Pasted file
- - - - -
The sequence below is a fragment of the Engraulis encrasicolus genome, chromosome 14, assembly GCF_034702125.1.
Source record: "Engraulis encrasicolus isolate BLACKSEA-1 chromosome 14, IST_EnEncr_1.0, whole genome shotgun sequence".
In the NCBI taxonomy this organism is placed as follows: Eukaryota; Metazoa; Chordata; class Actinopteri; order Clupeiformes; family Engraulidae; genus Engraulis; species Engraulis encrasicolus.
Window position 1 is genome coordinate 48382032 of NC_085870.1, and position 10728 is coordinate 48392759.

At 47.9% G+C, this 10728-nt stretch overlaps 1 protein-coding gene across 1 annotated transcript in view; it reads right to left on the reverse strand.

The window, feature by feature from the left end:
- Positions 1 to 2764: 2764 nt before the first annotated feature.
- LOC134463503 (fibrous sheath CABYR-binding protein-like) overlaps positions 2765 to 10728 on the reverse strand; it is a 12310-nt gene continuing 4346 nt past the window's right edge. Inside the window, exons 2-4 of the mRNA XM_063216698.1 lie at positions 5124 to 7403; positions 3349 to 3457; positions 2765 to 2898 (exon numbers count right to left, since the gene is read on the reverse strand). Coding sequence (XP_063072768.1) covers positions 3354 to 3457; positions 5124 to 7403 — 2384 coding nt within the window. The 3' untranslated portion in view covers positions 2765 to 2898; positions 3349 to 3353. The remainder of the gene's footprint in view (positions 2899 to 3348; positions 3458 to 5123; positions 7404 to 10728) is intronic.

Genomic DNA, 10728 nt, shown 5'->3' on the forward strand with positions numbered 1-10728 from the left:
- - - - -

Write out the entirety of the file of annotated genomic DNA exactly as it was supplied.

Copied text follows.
The sequence below is a fragment of the Engraulis encrasicolus genome, chromosome 14, assembly GCF_034702125.1.
Source record: "Engraulis encrasicolus isolate BLACKSEA-1 chromosome 14, IST_EnEncr_1.0, whole genome shotgun sequence".
In the NCBI taxonomy this organism is placed as follows: Eukaryota; Metazoa; Chordata; class Actinopteri; order Clupeiformes; family Engraulidae; genus Engraulis; species Engraulis encrasicolus.
Window position 1 is genome coordinate 48382032 of NC_085870.1, and position 10728 is coordinate 48392759.

At 47.9% G+C, this 10728-nt stretch overlaps 1 protein-coding gene across 1 annotated transcript in view; it reads right to left on the reverse strand.

The window, feature by feature from the left end:
- Positions 1 to 2764: 2764 nt before the first annotated feature.
- LOC134463503 (fibrous sheath CABYR-binding protein-like) overlaps positions 2765 to 10728 on the reverse strand; it is a 12310-nt gene continuing 4346 nt past the window's right edge. Inside the window, exons 2-4 of the mRNA XM_063216698.1 lie at positions 5124 to 7403; positions 3349 to 3457; positions 2765 to 2898 (exon numbers count right to left, since the gene is read on the reverse strand). Coding sequence (XP_063072768.1) covers positions 3354 to 3457; positions 5124 to 7403 — 2384 coding nt within the window. The 3' untranslated portion in view covers positions 2765 to 2898; positions 3349 to 3353. The remainder of the gene's footprint in view (positions 2899 to 3348; positions 3458 to 5123; positions 7404 to 10728) is intronic.

Genomic DNA, 10728 nt, shown 5'->3' on the forward strand with positions numbered 1-10728 from the left: